updated 04:09 pm EDT, Mon August 11, 2014
Extra undersea cable to provide 60Tbps of Trans-Pacific bandwidth
Google has backed a project to install a Trans-Pacific cable system between major West Coast cities in the United States with two locations in Japan. The $300 million project, optimistically called the Faster cable network, will hopefully provide a speed boost for Internet connections, with construction starting now with a view to being "ready for service" by mid-2016.
The connection has been designed to have an initial capacity of 60Tbps, or 100Gbps for each of 100 wavelengths over six fiber-pairs, and will in theory include "seamless connectivity" to neighboring cable systems, extending capacity beyond Japan and into Asia. By comparison, TechCrunch reports the Southeast Asia-Japan Cable cost $400 million to build, funded in part by Google, went live last year and is able to handle up to 28Tbps.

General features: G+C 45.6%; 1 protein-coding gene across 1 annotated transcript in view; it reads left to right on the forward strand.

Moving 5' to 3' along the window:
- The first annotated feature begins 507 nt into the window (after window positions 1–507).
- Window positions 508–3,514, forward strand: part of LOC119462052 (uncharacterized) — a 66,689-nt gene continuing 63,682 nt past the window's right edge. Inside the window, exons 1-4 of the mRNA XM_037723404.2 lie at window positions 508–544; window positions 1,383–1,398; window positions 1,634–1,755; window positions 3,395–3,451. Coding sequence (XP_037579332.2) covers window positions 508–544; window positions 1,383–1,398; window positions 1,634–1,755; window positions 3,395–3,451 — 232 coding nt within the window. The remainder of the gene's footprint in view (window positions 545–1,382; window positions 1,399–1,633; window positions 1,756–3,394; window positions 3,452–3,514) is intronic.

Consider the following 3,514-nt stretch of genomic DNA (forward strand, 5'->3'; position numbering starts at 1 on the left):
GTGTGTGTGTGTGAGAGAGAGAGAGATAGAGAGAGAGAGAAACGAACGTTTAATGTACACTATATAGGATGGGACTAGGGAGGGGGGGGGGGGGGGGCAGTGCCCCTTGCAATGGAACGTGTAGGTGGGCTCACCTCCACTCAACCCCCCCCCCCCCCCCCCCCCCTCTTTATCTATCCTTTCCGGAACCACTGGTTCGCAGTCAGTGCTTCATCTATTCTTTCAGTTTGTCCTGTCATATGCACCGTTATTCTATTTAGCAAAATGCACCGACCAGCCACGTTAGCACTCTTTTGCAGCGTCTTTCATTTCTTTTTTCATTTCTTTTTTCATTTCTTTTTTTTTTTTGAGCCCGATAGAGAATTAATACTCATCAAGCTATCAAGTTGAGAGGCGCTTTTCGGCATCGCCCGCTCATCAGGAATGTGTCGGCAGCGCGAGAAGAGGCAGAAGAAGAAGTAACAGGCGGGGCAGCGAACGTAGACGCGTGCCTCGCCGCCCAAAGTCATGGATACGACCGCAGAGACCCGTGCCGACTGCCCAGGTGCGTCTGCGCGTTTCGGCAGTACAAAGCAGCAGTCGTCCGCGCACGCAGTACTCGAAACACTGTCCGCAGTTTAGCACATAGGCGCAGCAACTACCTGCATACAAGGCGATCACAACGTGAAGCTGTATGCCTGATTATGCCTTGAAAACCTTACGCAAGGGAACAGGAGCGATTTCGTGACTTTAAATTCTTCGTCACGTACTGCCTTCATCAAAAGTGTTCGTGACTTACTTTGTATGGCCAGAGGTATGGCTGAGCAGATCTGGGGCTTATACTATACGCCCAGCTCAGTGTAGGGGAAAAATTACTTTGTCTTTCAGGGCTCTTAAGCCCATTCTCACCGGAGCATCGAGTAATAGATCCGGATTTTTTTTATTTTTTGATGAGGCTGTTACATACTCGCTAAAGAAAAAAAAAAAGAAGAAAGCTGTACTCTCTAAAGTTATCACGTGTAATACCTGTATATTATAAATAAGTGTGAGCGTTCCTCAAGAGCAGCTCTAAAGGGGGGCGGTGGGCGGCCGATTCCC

Aside from Google, five other companies are helping fund and manage the project. China Mobile International, China Telecom Global, Global Transit, KDDI, and SingTel are all involved, while NEC will be the system supplier. Faster executive committee chairman Woohyong Choi advises "The Faster cable system has the largest design capacity ever built on the Trans-Pacific route, which is one of the longest routes in the world. The agreement announced today will benefit all users of the global Internet."